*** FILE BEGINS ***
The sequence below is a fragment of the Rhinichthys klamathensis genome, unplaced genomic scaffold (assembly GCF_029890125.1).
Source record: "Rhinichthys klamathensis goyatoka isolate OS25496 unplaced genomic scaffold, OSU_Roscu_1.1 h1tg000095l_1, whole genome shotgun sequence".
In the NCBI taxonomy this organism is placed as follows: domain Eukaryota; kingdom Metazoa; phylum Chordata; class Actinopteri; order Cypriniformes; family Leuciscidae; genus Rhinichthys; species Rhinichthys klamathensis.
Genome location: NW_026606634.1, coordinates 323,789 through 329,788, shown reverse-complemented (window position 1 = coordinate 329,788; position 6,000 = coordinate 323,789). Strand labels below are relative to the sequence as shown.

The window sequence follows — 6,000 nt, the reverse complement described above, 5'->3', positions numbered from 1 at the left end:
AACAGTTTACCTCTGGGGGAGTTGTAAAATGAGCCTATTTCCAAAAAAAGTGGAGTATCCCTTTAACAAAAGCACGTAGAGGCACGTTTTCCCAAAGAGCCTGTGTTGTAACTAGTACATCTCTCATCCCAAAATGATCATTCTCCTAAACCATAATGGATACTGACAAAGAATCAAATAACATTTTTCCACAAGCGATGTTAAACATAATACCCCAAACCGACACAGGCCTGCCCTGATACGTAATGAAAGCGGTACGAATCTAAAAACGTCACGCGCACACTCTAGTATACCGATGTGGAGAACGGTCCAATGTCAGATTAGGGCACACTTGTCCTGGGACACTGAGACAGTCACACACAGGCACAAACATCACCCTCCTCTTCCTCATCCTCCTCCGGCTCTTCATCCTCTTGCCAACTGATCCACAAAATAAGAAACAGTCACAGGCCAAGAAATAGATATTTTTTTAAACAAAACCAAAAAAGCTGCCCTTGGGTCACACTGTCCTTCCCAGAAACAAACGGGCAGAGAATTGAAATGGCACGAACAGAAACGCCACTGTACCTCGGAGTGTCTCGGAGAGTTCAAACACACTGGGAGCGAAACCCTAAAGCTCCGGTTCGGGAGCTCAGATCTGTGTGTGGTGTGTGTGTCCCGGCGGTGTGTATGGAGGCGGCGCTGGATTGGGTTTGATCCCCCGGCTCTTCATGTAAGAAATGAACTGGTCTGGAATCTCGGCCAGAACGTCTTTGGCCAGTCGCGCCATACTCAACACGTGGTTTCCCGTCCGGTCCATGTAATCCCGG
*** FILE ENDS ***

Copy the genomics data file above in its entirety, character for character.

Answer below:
The sequence below is a fragment of the Rhinichthys klamathensis genome, unplaced genomic scaffold (assembly GCF_029890125.1).
Source record: "Rhinichthys klamathensis goyatoka isolate OS25496 unplaced genomic scaffold, OSU_Roscu_1.1 h1tg000095l_1, whole genome shotgun sequence".
In the NCBI taxonomy this organism is placed as follows: domain Eukaryota; kingdom Metazoa; phylum Chordata; class Actinopteri; order Cypriniformes; family Leuciscidae; genus Rhinichthys; species Rhinichthys klamathensis.
Genome location: NW_026606634.1, coordinates 323,789 through 329,788, shown reverse-complemented (window position 1 = coordinate 329,788; position 6,000 = coordinate 323,789). Strand labels below are relative to the sequence as shown.

The window sequence follows — 6,000 nt, the reverse complement described above, 5'->3', positions numbered from 1 at the left end:
AACAGTTTACCTCTGGGGGAGTTGTAAAATGAGCCTATTTCCAAAAAAAGTGGAGTATCCCTTTAACAAAAGCACGTAGAGGCACGTTTTCCCAAAGAGCCTGTGTTGTAACTAGTACATCTCTCATCCCAAAATGATCATTCTCCTAAACCATAATGGATACTGACAAAGAATCAAATAACATTTTTCCACAAGCGATGTTAAACATAATACCCCAAACCGACACAGGCCTGCCCTGATACGTAATGAAAGCGGTACGAATCTAAAAACGTCACGCGCACACTCTAGTATACCGATGTGGAGAACGGTCCAATGTCAGATTAGGGCACACTTGTCCTGGGACACTGAGACAGTCACACACAGGCACAAACATCACCCTCCTCTTCCTCATCCTCCTCCGGCTCTTCATCCTCTTGCCAACTGATCCACAAAATAAGAAACAGTCACAGGCCAAGAAATAGATATTTTTTTAAACAAAACCAAAAAAGCTGCCCTTGGGTCACACTGTCCTTCCCAGAAACAAACGGGCAGAGAATTGAAATGGCACGAACAGAAACGCCACTGTACCTCGGAGTGTCTCGGAGAGTTCAAACACACTGGGAGCGAAACCCTAAAGCTCCGGTTCGGGAGCTCAGATCTGTGTGTGGTGTGTGTGTCCCGGCGGTGTGTATGGAGGCGGCGCTGGATTGGGTTTGATCCCCCGGCTCTTCATGTAAGAAATGAACTGGTCTGGAATCTCGGCCAGAACGTCTTTGGCCAGTCGCGCCATACTCAACACGTGGTTTCCCGTCCGGTCCATGTAATCCCGG